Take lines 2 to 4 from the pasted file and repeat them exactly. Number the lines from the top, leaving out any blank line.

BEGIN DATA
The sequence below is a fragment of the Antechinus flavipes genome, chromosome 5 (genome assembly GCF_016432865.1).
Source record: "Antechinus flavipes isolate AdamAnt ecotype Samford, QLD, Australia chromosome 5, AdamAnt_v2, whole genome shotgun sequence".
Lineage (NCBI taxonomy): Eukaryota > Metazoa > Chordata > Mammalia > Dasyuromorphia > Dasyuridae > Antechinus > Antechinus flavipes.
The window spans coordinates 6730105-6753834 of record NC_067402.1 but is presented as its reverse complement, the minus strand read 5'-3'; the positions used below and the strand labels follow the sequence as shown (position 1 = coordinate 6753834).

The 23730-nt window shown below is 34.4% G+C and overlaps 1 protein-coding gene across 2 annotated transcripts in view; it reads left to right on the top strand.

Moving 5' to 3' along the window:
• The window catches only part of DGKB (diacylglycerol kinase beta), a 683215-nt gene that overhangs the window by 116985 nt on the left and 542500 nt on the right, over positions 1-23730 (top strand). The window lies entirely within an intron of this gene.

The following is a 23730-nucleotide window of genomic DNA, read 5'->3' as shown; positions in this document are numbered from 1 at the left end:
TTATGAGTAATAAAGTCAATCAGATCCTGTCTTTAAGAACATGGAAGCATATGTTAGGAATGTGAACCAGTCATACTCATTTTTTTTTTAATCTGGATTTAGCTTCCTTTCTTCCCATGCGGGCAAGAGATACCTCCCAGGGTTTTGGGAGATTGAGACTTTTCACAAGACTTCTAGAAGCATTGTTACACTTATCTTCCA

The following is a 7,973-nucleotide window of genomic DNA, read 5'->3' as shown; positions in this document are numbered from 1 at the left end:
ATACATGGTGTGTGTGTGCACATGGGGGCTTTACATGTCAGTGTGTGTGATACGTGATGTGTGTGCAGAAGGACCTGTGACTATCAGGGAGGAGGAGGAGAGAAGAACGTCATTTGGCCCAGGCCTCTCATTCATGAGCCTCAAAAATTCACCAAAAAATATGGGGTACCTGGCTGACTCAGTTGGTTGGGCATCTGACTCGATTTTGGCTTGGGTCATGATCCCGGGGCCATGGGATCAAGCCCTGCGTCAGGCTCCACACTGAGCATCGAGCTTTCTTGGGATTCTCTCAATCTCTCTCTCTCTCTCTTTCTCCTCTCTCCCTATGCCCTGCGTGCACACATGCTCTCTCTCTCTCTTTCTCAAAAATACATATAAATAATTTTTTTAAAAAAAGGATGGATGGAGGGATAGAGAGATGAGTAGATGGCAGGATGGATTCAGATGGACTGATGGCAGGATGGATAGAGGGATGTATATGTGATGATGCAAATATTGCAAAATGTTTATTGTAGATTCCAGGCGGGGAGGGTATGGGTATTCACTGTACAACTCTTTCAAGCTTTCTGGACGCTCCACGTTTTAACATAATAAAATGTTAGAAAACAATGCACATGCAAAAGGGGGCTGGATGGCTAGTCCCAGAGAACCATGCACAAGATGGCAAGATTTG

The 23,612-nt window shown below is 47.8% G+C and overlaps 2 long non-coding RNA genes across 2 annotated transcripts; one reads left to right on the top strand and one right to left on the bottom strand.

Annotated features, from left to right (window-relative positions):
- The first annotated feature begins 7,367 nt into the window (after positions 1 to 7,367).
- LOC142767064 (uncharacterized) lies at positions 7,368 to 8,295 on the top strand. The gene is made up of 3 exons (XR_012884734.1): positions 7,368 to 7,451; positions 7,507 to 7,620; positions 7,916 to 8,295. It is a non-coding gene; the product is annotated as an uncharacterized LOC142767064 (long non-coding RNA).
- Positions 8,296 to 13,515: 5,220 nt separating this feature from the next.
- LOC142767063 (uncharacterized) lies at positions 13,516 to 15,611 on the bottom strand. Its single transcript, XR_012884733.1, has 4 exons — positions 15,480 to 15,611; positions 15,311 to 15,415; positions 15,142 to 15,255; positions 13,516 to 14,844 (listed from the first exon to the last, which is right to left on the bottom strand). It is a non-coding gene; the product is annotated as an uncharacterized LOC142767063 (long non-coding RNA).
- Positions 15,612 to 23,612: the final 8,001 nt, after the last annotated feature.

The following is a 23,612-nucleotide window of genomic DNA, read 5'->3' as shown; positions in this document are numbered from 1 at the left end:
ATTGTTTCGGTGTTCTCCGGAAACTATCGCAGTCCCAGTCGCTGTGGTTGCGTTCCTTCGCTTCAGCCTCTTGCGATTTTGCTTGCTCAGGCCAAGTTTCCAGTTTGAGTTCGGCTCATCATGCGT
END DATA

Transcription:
Source record: "Antechinus flavipes isolate AdamAnt ecotype Samford, QLD, Australia chromosome 5, AdamAnt_v2, whole genome shotgun sequence".
Lineage (NCBI taxonomy): Eukaryota > Metazoa > Chordata > Mammalia > Dasyuromorphia > Dasyuridae > Antechinus > Antechinus flavipes.
The window spans coordinates 6730105-6753834 of record NC_067402.1 but is presented as its reverse complement, the minus strand read 5'-3'; the positions used below and the strand labels follow the sequence as shown (position 1 = coordinate 6753834).